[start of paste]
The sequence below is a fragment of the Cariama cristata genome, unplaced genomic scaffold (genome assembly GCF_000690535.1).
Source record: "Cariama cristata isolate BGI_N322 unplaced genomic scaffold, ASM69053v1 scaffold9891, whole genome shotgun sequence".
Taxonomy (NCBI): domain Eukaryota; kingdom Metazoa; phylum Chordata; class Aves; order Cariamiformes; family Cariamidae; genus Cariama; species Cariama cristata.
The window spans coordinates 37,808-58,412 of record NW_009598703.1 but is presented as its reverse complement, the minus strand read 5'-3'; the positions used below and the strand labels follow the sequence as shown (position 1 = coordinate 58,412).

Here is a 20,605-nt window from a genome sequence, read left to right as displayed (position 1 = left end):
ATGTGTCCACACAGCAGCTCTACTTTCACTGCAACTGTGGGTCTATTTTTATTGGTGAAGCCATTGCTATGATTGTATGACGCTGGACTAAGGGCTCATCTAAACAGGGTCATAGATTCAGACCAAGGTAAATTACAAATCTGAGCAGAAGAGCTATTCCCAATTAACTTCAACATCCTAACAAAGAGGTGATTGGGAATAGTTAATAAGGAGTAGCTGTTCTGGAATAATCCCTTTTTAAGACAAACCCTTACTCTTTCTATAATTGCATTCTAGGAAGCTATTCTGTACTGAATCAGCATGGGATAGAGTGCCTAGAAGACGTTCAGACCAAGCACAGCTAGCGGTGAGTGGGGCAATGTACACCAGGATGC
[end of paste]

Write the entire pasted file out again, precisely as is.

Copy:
The sequence below is a fragment of the Cariama cristata genome, unplaced genomic scaffold (genome assembly GCF_000690535.1).
Source record: "Cariama cristata isolate BGI_N322 unplaced genomic scaffold, ASM69053v1 scaffold9891, whole genome shotgun sequence".
Taxonomy (NCBI): domain Eukaryota; kingdom Metazoa; phylum Chordata; class Aves; order Cariamiformes; family Cariamidae; genus Cariama; species Cariama cristata.
The window spans coordinates 37,808-58,412 of record NW_009598703.1 but is presented as its reverse complement, the minus strand read 5'-3'; the positions used below and the strand labels follow the sequence as shown (position 1 = coordinate 58,412).

Here is a 20,605-nt window from a genome sequence, read left to right as displayed (position 1 = left end):
ATGTGTCCACACAGCAGCTCTACTTTCACTGCAACTGTGGGTCTATTTTTATTGGTGAAGCCATTGCTATGATTGTATGACGCTGGACTAAGGGCTCATCTAAACAGGGTCATAGATTCAGACCAAGGTAAATTACAAATCTGAGCAGAAGAGCTATTCCCAATTAACTTCAACATCCTAACAAAGAGGTGATTGGGAATAGTTAATAAGGAGTAGCTGTTCTGGAATAATCCCTTTTTAAGACAAACCCTTACTCTTTCTATAATTGCATTCTAGGAAGCTATTCTGTACTGAATCAGCATGGGATAGAGTGCCTAGAAGACGTTCAGACCAAGCACAGCTAGCGGTGAGTGGGGCAATGTACACCAGGATGC